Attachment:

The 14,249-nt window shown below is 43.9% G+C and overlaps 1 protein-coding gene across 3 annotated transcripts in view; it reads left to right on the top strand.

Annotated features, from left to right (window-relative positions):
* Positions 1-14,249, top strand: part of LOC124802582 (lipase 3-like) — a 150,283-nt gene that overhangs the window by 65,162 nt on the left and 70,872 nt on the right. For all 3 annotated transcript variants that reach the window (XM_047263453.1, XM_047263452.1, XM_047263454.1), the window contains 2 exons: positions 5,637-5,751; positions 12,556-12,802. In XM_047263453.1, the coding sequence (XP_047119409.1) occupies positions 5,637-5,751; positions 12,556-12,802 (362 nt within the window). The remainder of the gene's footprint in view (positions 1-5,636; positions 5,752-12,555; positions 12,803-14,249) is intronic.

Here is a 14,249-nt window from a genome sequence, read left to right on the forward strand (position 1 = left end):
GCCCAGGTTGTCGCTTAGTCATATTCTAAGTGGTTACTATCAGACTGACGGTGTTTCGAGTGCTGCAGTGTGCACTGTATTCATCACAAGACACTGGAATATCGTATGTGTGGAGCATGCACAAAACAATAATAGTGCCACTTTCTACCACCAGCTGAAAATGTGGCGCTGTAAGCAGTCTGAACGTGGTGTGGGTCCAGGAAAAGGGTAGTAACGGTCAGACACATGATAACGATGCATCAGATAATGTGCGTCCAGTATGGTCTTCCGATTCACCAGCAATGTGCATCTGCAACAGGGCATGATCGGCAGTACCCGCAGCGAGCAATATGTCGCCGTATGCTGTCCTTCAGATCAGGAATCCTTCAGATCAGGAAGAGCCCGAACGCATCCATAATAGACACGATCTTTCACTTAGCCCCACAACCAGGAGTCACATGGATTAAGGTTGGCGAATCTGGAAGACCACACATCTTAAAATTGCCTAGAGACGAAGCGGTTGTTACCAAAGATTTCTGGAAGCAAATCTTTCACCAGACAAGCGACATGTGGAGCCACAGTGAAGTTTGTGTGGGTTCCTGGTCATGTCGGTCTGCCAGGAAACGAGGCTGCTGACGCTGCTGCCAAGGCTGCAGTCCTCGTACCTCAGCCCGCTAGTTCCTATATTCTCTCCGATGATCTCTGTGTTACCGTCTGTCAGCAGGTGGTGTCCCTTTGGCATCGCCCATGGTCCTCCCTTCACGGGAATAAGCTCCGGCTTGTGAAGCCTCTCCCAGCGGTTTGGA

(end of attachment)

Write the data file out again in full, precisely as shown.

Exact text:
The 14,249-nt window shown below is 43.9% G+C and overlaps 1 protein-coding gene across 3 annotated transcripts in view; it reads left to right on the top strand.

Annotated features, from left to right (window-relative positions):
* Positions 1-14,249, top strand: part of LOC124802582 (lipase 3-like) — a 150,283-nt gene that overhangs the window by 65,162 nt on the left and 70,872 nt on the right. For all 3 annotated transcript variants that reach the window (XM_047263453.1, XM_047263452.1, XM_047263454.1), the window contains 2 exons: positions 5,637-5,751; positions 12,556-12,802. In XM_047263453.1, the coding sequence (XP_047119409.1) occupies positions 5,637-5,751; positions 12,556-12,802 (362 nt within the window). The remainder of the gene's footprint in view (positions 1-5,636; positions 5,752-12,555; positions 12,803-14,249) is intronic.

Here is a 14,249-nt window from a genome sequence, read left to right on the forward strand (position 1 = left end):
GCCCAGGTTGTCGCTTAGTCATATTCTAAGTGGTTACTATCAGACTGACGGTGTTTCGAGTGCTGCAGTGTGCACTGTATTCATCACAAGACACTGGAATATCGTATGTGTGGAGCATGCACAAAACAATAATAGTGCCACTTTCTACCACCAGCTGAAAATGTGGCGCTGTAAGCAGTCTGAACGTGGTGTGGGTCCAGGAAAAGGGTAGTAACGGTCAGACACATGATAACGATGCATCAGATAATGTGCGTCCAGTATGGTCTTCCGATTCACCAGCAATGTGCATCTGCAACAGGGCATGATCGGCAGTACCCGCAGCGAGCAATATGTCGCCGTATGCTGTCCTTCAGATCAGGAATCCTTCAGATCAGGAAGAGCCCGAACGCATCCATAATAGACACGATCTTTCACTTAGCCCCACAACCAGGAGTCACATGGATTAAGGTTGGCGAATCTGGAAGACCACACATCTTAAAATTGCCTAGAGACGAAGCGGTTGTTACCAAAGATTTCTGGAAGCAAATCTTTCACCAGACAAGCGACATGTGGAGCCACAGTGAAGTTTGTGTGGGTTCCTGGTCATGTCGGTCTGCCAGGAAACGAGGCTGCTGACGCTGCTGCCAAGGCTGCAGTCCTCGTACCTCAGCCCGCTAGTTCCTATATTCTCTCCGATGATCTCTGTGTTACCGTCTGTCAGCAGGTGGTGTCCCTTTGGCATCGCCCATGGTCCTCCCTTCACGGGAATAAGCTCCGGCTTGTGAAGCCTCTCCCAGCGGTTTGGA